Unfortunately, the list of courageous whistleblowers who lost their lives for doing their job with integrity is a never ending one. V Saseendran was found hanging in his house with his two children after he exposed financial irregularities worth Rs 400 crore in the company where he was working. It was found later that he was the prime witness in a number of cases involving political leaders of the state.
Laws for whistleblowers
It was only in 2011 that the Government felt the need to frame a law for the protection of whistleblowers in the country. Subsequently, the Whistleblowers Protection Act 2011 was passed by the Rajya Sabha in February 2014 and got the President’s nod in May 2014.
The Parliament, very conveniently, has excluded the politicians from the purview of this act. When was the last time that a scandal took place without a political hand in it? Unless the political nexus gives way to an honest bureaucracy, no act would be able to change the fortunes of whistleblowers in India.
The Modi Government has recently announced its intentions of bringing certain amendments in the Whistleblower Act to give more teeth to the CVC. Prioritizing this bill and making it more holistic would certainly help make India a safer country for whistleblowers and save the life of the next DK Ravi and Satyendra Dubey.
Indian origin girls -- New Jersey-based Natasha Peri (11) and Dubai-based Priyamvada Deshmukh (12) -- have been named in the worlds "brightest" students list based on results of above-grade-level testing of 19,000 students across 84 countries, according to Johns Hopkins Center for Talented Youth (CTY), a part of Johns Hopkins University in Baltimore, Maryland.
"Peri, a student at Thelma L. Sandmeier Elementary School, was honored for exceptional performance on the SAT, ACT, or similar assessment is taken as part of the CTY Talent Search," said a statement from the CTY.
Deshmukh, a student of GEMS Modern Academy, Dubai, has been honored for her exceptional performance on the SCAT assessment taken as part of the CTY Talent Search, a university statement said.
She was one of nearly 19,000 students from 84 countries who joined CTY in the 2019-21 Talent Search years. CTY uses above-grade-level testing to identify advanced students from around the world and provide a clear picture of their true academic abilities.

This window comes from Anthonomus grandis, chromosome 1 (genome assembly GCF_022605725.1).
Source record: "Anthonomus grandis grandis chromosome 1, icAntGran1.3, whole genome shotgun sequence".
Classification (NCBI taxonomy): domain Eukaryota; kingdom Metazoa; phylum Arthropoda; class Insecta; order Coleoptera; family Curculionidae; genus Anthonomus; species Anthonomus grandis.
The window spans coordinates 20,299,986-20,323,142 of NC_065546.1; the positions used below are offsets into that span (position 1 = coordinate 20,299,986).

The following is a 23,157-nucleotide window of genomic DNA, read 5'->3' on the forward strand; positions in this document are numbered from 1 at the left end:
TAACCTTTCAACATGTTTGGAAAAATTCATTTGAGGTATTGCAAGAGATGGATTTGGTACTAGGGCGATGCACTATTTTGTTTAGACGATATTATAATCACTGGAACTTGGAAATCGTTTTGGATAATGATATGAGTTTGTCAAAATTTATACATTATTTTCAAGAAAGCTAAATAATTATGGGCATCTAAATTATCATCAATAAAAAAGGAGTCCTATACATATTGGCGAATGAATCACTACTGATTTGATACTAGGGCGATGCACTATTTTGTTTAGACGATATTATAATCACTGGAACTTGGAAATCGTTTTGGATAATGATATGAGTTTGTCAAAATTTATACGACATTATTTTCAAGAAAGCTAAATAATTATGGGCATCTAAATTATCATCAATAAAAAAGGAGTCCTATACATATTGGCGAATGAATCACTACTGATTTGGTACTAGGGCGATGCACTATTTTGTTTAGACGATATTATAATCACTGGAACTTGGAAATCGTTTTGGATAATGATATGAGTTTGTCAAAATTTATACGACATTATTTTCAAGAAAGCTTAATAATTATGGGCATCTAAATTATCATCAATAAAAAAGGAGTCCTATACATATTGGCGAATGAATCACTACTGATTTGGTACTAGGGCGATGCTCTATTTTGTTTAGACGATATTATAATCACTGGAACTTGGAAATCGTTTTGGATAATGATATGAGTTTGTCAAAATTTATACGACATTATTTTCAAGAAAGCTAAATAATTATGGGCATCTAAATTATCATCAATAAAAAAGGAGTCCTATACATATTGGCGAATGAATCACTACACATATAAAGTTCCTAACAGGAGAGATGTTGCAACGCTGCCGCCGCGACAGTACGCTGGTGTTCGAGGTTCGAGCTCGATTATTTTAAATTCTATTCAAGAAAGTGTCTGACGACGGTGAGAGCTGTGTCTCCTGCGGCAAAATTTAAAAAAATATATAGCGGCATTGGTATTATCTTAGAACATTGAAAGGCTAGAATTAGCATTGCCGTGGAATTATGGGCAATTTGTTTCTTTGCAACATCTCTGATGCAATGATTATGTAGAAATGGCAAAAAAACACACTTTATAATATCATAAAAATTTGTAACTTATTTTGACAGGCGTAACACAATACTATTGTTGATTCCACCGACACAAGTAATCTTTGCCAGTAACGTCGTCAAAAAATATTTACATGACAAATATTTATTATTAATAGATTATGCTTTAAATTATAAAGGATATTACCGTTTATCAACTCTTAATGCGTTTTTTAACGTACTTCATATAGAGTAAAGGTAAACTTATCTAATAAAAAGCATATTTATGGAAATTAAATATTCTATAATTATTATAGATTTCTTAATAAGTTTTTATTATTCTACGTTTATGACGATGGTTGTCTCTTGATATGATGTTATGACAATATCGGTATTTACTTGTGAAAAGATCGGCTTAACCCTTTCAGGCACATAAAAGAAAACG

Peri took the Johns Hopkins Talent Search test in Spring 2021 when she was in Grade 5. Her results in the verbal and quantitative sections leveled with the 90th percentile of advanced Grade 8 performance.
"This motivates me to do more," she said, adding that doodling and reading J.R.R Tolkien's novels may have worked for her.
Deshmukh took the Johns Hopkins Talent Search test in Spring 2020 when she was still in Grade 6. Her results in the verbal sections leveled with the advanced Grade 10 performance. She made the cut for Johns Hopkins CTY 'High Honors Awards'.
Due to the Covid19, induced delay in Global logistics support, she finally received her much-awaited "High Honors" pin this week, which she lovingly kept in front of her Grandparents photograph as a tribute to her roots.
The delay in officially getting the certificates did not stop her from attending the summer program at John Hopkins University's CTY in English literature where she studied the confluence of Art and Science in literary writing and completed the course scoring 'A' Grade.
She followed up with top-scoring the second level of Asset Talent Examination which also qualified her for the summer program at Northwestern University this year, where she is learning about world-building in fiction writing this year.
Her elder brother was among the first UAE students to have cleared the Duke University TIP (Talent Identification Programme) when he was in Class 8.
Her parents joke that it's nothing but routine sibling rivalry that she wanted to achieve the same, just a year ahead of her brother. Even though she loves Physics and Computer Science as subjects, unlike her elder brother (who is Chancellor's Scholarship holder student of Astro Physics at the University of Massachusetts), Deshmukh wants to pursue humanities and literature when she goes to college five years down the lane.
As part of Johns Hopkins policy, granular information is not broken down by age or race.
Likewise, it is left to the guardian to disclose the prodigy's name. Within the US, awardees come from all 50 US states.
"We are thrilled to celebrate these students," said Virginia Roach, CTY's executive director.
"In a year that was anything but ordinary, their love of learning shined through, and we are excited to help cultivate their growth as scholars and citizens throughout high school, college, and beyond," Roach added.
The quantitative section of the Johns Hopkins CTY test measures the ability to see relationships between quantities expressed in mathematical terms, the verbal section measures understanding of the meaning of words and the relationships between them.
Basil scientifically called Ocimum basilicum, and also known as great basil, is a culinary herb from the Lamiaceae (mints) family. A common aromatic herb, it is usually used to add flavor to a variety of recipes, but what may astonish one is that there are various health benefits of basil that make it well-known for its immunity-enhancing properties.